IV. Plaintiffs' Claim is Barred by ICC Regulations as applied in the 2nd Circuit.

 The leading case in this Circuit regarding ICC Regulations is Pathway Bellows, Inc. v. Blanchette, 630 F.2d 900 (2d Cir. 1980). This case and its progeny have made it clear that these regulations "provide the appropriate standard for assessing the sufficiency of all claims irrespective of the way they may subsequently be resolved or adjudicated." Pathway Bellows, 630 F.2d at 904.

 A case very similar on its facts to the case at hand is Insurance Co. of North America v. s/s/ "Transworld Bridge," et al., 1994 U.S. Dist. LEXIS 2597, 1994 WL 75249 (S.D.N.Y. March 7, 1994). The many parties in this case had a contract of shipment for vacuum cleaners which were shipped via train. There was a derailment which damaged some of the shipment. Sixteen days after the accident a letter was submitted that claimed to fulfill the requirements of the ICC Regulations but did not provide a dollar amount of damages; instead, the claimants said they would provide one when they received the figures themselves. Insurance Co. of North America, 1994 WL 75239, at *1. They submitted the precise figure well past the nine month time period. Judge McKenna wrote, "no amount, estimated or otherwise, was even alleged in Mitsui's preliminary claim. A fortiori, such a claim does not satisfy the standards promulgated by the ICC." Insurance Co. of North America, 1994 WL 75239, at *3. As a result, the claim was dismissed. Judge McKenna added:


Although one might question the wisdom of the exacting damages amount requirement in light of the difficulty a shipper may undergo in determining a precise claim within the period provided, especially in view of the fact that such a claim often requires the carrier's cooperation in gathering the necessary information, the rule in the Second Circuit is clear. In Pathway Bellows, Inc. V. Blanchette, 630 F.2d 900 (2d Cir. 1980), the Court of Appeals reversed Judge Sand's ruling that a claim mailed on the last day of the nine month claims period, but received the following day, was timely filed. The court in Pathway Bellows stated that strict adherence to the claims filing period was justified in part because the ICC regulations also imposed "numerous obligations upon carriers, which are triggered by the receipt of a 'claim' . . . We think it neither inappropriate nor beyond the authority of the ICC at the same time to provide a carrier with some guidance as to what constitutes a claim, so that a carrier may know one when it sees one." Insurance Co. of North America, 1994 U.S. Dist. LEXIS 2597 at *12, 1994 WL 75249, at *3.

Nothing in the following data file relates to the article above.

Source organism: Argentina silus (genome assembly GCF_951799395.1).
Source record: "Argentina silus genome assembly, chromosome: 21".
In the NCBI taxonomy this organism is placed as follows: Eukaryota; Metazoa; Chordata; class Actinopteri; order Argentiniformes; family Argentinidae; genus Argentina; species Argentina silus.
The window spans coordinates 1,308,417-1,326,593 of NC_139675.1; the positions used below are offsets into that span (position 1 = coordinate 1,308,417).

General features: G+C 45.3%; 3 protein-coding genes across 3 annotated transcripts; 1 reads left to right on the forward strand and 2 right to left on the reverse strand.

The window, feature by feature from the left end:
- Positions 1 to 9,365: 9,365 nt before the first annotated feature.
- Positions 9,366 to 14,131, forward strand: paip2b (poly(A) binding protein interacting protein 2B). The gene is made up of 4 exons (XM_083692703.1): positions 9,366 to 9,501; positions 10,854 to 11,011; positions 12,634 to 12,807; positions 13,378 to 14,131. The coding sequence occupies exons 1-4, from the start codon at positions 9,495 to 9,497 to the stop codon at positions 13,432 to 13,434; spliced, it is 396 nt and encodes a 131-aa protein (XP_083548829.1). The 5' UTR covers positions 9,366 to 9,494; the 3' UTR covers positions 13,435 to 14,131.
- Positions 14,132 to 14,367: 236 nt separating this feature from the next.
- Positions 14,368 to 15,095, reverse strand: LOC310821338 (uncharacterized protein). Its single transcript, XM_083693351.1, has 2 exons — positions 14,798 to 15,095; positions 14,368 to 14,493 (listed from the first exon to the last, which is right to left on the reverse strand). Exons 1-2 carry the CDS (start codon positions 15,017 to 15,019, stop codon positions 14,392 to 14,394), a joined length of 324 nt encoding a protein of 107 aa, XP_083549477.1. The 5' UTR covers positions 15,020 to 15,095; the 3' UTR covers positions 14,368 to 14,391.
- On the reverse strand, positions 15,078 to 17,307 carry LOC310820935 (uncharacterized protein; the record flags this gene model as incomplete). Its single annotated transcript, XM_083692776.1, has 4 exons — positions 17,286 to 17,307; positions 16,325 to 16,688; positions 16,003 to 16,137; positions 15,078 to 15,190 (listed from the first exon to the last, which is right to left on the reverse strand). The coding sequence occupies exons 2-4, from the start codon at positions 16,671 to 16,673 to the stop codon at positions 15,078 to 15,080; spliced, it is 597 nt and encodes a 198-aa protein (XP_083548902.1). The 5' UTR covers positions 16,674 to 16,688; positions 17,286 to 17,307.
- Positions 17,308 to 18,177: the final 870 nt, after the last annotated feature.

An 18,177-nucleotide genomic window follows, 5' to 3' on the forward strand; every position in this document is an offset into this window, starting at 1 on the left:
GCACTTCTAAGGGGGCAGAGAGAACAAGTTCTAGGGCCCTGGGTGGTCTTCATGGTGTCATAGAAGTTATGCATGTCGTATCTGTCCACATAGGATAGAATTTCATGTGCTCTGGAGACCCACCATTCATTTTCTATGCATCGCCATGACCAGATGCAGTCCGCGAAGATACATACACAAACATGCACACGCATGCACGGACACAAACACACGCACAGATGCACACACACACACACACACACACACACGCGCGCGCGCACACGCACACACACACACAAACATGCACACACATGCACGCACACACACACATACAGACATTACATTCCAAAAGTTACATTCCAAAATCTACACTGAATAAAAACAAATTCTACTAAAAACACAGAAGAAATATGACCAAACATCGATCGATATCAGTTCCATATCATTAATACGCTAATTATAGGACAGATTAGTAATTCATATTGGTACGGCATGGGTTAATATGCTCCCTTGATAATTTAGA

The facts concerning the claim submitted by plaintiffs in this case are similar because Home Insurance and Nippon Express did submit a letter which purported to be in accordance with ICC regulations but without a specific dollar amount. Plaintiffs submitted a specified dollar amount of damages after the nine month period. According to the law in this Circuit, the claim must be filed within the nine month period and it must contain the specific dollar amount of damages. Because the "claim letter" of July 30, 1990 did not contain any figure, it is not a proper claim.

 V. Plaintiffs' failure to submit a proper timely claim is not excusable.

 In Pathway Bellows and cases following it, this Circuit has set out very limited reasons for why an untimely filing is excused. They are 1) if plaintiffs were deliberately misled into believing that such a filing was unnecessary or 2) if with the use of reasonable diligence the claimants could not submit the specific damages. Pathway Bellows, 630 F.2d at 904; Imperial News Co. v. P-I-E Nationwide, Inc., 905 F.2d 641, 645 (2d Cir. 1990). In these two cases, the court stated that the evidence must be compelling to show that the carrier misled the shipper not to file a proper claim. The court wrote, "Estoppel cannot be invoked absent evidence that the carrier told the shipper not to file or otherwise led it to believe that filing was unnecessary to have its claim satisfied." Imperial News Co., 905 F.2d at 645; Accord Norton Spiel Assoc., Inc. v. Carolina Freight Carriers Corp., 1991 U.S. Dist. LEXIS 6137, 1991 WL 318804 (E.D.N.Y. February 11, 1991). In its papers plaintiff claims that because NACT's tariff provision mentions claims of an uncertain amount that it could be interpreted to mean that the instant claim when initially filed met the Tariff's requirements. Subsection D of NACT's Tariff reads: